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The Dune Books.....I Am Not Enjoying The First Book

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posted on Dec, 6 2014 @ 03:55 PM
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originally posted by: rukia

But yes, going back to what I was saying, it is a rip off--because everything in science fiction and fantasy is a rip off, essentially, from Tolkien and LeGuin. I thought that everyone knew that.



Everyone?

How about those that wrote in genre before your fantasy world builders:


product of the budding Age of Reason and the development of modern science itself, Jonathan Swift's Gulliver's Travels (1726) was one of the first true science fantasy works,[20] together with Voltaire's Micromégas (1752) and Johannes Kepler's Somnium (1620–1630).[21] Isaac Asimov and Carl Sagan considered the latter work the first science fiction story.[22][23] It depicts a journey to the Moon and how the Earth's motion is seen from there. The Blazing World (1666), by English noblewoman Margaret Cavendish, has also been described as an early forerunner of science fiction.[24][25][26][27] Another example is Ludvig Holberg's novel Nicolai Klimii Iter Subterraneum (1741).
Following the 18th-century development of the novel as a literary form, in the early 19th century, Mary Shelley's books Frankenstein (1818) and The Last Man helped define the form of the science fiction novel, and Brian Aldiss has argued that Frankenstein was the first work of science fiction.[28][29] Later, Edgar Allan Poe wrote a story about a flight to the moon.[30] More examples appeared throughout the 19th century.

H. G. Wells
Then with the dawn of new technologies such as electricity, the telegraph, and new forms of powered transportation, writers including H. G. Wells and Jules Verne created a body of work that became popular across broad cross-sections of society.[31] Wells' The War of the Worlds (1898) describes an invasion of late Victorian England by Martians using tripod fighting machines equipped with advanced weaponry. It is a seminal depiction of an alien invasion of Earth.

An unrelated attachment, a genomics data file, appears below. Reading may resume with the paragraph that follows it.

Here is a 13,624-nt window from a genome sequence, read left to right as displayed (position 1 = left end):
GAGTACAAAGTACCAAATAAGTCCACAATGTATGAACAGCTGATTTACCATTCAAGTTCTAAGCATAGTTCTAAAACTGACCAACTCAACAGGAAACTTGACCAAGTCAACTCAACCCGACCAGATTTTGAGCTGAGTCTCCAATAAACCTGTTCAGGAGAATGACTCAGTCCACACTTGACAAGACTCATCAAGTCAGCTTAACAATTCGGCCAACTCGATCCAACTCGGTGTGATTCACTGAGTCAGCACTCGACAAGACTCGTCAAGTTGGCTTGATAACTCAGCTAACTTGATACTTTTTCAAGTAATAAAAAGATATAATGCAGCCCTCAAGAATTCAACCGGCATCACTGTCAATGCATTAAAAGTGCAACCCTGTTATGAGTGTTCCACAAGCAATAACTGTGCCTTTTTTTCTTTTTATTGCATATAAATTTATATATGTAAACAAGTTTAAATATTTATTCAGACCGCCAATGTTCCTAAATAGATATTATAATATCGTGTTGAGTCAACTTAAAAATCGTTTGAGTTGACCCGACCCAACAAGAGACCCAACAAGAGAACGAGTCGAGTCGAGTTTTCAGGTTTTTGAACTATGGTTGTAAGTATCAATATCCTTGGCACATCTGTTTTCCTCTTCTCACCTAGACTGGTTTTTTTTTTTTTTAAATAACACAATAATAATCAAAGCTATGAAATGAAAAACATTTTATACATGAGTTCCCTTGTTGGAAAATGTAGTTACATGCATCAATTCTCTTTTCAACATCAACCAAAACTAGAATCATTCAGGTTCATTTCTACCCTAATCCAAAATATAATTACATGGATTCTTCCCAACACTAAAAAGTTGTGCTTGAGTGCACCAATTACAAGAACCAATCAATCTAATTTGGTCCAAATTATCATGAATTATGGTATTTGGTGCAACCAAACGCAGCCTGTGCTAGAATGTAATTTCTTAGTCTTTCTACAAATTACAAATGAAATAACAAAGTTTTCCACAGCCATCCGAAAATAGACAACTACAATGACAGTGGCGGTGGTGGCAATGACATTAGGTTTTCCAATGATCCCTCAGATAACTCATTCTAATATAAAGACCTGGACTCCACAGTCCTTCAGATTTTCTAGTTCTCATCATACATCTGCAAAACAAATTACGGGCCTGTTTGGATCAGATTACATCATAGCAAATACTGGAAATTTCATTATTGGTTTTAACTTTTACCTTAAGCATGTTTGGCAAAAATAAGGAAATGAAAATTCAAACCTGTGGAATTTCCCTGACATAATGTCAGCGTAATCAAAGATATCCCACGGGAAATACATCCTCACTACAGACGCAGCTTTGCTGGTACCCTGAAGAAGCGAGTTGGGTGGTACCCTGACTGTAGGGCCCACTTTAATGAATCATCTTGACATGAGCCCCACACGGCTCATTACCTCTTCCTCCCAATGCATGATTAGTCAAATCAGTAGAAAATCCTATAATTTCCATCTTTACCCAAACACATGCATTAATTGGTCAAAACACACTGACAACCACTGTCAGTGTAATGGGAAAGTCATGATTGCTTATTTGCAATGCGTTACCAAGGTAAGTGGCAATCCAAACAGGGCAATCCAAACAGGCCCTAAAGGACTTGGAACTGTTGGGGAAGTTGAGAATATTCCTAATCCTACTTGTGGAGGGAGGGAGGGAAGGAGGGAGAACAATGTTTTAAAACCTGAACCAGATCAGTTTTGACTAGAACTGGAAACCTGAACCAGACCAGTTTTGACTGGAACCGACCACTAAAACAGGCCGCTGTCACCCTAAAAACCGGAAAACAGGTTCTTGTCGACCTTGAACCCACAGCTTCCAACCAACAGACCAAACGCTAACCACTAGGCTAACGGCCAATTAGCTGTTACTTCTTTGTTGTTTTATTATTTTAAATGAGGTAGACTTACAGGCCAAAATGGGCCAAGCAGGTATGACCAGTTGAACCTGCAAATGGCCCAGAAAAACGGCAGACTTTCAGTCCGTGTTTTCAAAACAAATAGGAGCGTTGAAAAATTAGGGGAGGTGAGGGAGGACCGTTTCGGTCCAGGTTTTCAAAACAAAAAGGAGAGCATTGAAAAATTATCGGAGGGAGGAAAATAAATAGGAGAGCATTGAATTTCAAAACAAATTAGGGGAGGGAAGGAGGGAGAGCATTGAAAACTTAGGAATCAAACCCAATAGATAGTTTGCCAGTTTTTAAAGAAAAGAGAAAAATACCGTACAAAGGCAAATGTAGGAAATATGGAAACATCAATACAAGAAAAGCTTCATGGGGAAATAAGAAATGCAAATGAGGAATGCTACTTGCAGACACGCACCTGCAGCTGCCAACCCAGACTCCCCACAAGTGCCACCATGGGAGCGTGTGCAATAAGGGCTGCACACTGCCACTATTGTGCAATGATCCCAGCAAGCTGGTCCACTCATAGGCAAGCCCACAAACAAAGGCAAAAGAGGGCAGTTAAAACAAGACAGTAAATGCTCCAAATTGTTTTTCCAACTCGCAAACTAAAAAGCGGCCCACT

en.wikipedia.org...




posted on Dec, 6 2014 @ 04:04 PM
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How to put this? Even your favorite author can float a turd a times. Take King's Dark Tower series. The first book...is....so... boring. The following 6 were awesome. Personally I couldn't read Herbert. Didn't like it. If YOU like him though, hang in there. They are popular for a reason.



posted on Dec, 27 2014 @ 08:44 AM
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here I was going to bring up The Dark Tower as well. I tried to read it, but could not get past the first chapter. It was so bla. A few years later I came back to it, and it drew me in like those epics do. The first book in the Tower series is definitely slow, but I still enjoyed it!

Rock, regarding Dune, maybe it's just not the right time for you to get into it? Nothing wrong with walking away and picking it up later. However, while I am more fantasy and less scifi, I LOVED Dune. It captivated me and totally surprised me with how much I enjoyed it.

By the way, what about those series' I told you about way back when?



posted on Feb, 21 2015 @ 03:05 AM
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I've read the Dune series and have watched both film versions. It's a great read if you can get some enjoyment from thinking about how the various factions play off one another. It was made into a great board game too, by Avalon Hill.



posted on Mar, 2 2015 @ 10:41 PM
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It hasn't aged terribly well.



posted on Mar, 3 2015 @ 01:40 AM
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a reply to: Dewts

There are those of us to beg to disagree.

Feyd....Lovely Feyd.